After much speculation, Goldenvoice Entertainment confirmed yesterday that there will be a new music festival this year called Desert Trip. Taking place on the same grounds as the annual Coachella Music & Arts Festival in Indio, Calif., from Oct. 7-9, Desert Trip will be a three-day event aimed at the hearts (and wallets) of an even more nostalgic crowd than Coachella.
The lineup boasts a star-studded list of rockers: Bob Dylan, Neil Young, the Rolling Stones, Paul McCartney, the Who and Pink Floyd's Roger Waters. A veritable roster of every baby boomer's favorite bands, CBC pointed out that the age range of artists starts at 70 (Young) and goes up to 75 (Dylan). Many on social media have been quick to dub the festival "Oldchella" or "Geezerfest."
"I think everybody has a sense that this is going to be something historic, and I really do not think that's overblowing it to say that," Said Chris Sampson, founding director at the University of Southern California's Thornton School of Music.
Paul Tollett, the CEO of Goldenvoice, told RollingStone.com "the theme was rock and rock bands that have been playing consistently since the early days." The Who's Roger Daltrey added, "It's the greatest remains of our era. I'm glad we made it. "
While this lineup of rock 'n' roll legends is indeed impressive, it's neither historic nor historically accurate. Desert Trip advertises an experience that brings us the biggest rock icons, but those bands represent a very narrow category of rock bands - of the white and male variety. A genre often correlated with white men wielding guitars, rock 'n' roll is just as indebted to women and people of colour.
Fleetwood Mac, Joan Jett, Patti Smith, Chrissie Hynde, Debbie Harry, Lenny Kravitz, Bad Brains, Pat Benatar, Roxette, Tori Amos, Siouxsie and the Banshees, even Tina Turner are all examples of iconic figures who have been instrumental to rock music - and this is just a list of artists who are still alive and have continued to be active musically. What the Desert Trip lineup tells us is that these artists won't attract the same amount of attention or dollars; that nostalgia is only financially viable when it's presented as white and male.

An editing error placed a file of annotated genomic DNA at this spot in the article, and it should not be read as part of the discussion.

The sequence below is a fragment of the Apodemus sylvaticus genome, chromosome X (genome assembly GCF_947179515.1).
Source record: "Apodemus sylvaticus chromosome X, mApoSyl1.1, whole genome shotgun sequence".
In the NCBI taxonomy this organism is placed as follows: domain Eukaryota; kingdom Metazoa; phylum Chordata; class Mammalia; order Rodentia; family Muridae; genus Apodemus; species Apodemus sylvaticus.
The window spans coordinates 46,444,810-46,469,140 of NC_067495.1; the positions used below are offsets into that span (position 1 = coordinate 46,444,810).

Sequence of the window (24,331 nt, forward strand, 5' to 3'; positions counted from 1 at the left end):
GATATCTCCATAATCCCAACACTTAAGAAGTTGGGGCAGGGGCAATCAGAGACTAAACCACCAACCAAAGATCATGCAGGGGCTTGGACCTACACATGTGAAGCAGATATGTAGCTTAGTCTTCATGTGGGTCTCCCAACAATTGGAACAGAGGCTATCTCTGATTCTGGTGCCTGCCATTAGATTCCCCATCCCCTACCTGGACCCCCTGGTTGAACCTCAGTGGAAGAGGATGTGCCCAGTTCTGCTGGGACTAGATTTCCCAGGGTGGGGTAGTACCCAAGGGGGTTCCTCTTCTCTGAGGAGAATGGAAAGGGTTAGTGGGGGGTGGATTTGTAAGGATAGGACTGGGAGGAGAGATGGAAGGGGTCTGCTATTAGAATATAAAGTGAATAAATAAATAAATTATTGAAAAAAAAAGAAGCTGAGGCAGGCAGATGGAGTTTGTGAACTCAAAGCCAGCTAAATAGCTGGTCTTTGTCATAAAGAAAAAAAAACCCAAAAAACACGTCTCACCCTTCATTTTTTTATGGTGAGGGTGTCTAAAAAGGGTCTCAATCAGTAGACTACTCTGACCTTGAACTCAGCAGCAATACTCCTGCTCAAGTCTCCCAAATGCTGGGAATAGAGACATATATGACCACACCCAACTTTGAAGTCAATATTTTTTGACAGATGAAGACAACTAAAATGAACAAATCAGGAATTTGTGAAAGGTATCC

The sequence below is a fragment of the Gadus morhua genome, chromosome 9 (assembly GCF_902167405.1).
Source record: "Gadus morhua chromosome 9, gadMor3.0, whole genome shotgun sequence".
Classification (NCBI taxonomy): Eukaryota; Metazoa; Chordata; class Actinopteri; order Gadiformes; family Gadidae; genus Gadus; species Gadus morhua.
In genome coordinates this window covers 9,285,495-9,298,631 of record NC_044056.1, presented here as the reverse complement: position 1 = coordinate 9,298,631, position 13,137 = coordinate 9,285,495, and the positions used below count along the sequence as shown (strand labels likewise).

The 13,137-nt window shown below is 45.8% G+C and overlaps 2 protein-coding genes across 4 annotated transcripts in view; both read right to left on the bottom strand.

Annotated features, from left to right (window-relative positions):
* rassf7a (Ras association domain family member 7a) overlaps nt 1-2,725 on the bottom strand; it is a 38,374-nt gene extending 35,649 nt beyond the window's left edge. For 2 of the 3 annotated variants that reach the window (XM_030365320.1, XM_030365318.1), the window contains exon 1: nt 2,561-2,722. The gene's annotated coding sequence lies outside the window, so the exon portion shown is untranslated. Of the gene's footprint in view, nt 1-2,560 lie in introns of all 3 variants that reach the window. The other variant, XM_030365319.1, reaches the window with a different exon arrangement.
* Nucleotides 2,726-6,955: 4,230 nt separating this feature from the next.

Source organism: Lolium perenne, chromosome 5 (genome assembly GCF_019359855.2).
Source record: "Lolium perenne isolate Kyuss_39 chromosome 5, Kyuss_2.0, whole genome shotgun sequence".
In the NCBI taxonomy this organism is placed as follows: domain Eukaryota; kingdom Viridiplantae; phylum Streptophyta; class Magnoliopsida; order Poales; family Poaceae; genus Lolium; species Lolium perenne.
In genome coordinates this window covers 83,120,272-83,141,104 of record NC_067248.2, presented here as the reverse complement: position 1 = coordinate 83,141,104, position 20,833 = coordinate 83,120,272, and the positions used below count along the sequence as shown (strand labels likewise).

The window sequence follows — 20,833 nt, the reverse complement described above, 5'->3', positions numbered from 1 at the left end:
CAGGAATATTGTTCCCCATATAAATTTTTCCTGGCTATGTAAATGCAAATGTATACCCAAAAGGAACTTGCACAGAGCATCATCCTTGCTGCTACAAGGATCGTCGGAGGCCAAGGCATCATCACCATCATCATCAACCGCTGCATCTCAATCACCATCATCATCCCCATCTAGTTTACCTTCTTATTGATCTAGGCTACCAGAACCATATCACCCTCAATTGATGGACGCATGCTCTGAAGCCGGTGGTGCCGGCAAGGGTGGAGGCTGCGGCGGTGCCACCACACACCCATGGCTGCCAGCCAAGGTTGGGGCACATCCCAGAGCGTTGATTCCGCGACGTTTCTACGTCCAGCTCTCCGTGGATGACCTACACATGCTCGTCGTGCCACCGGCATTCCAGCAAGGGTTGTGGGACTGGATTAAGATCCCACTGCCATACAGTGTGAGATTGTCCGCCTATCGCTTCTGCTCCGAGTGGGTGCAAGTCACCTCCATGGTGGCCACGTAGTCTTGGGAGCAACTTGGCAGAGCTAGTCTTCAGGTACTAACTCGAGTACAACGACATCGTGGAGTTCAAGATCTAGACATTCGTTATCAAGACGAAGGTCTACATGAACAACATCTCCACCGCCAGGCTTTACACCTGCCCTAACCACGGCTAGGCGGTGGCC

But only time will tell whether Desert Trip is actually a success. Tickets for the festival are, as expected, on the pricey side: single-day passes are $199, three-day passes are $399 and there are a few options beyond that, for the festival's potential older attendees. Three different $ 1,599 packages are offered that would include "Platinum level parking," access to the Platinum Lounge and a reserved spot in either the standing pit, reserved floor seating or something called "grandstand seating." For additional costs, you can also access shuttles, camping and special meals cooked by celebrity chefs.
For millennials - an audience Sampson insured will be interested in attending - that's a steep price for reliving your parents' record collection. But hey, perhaps this is just the price of premium rock 'n' roll machismo.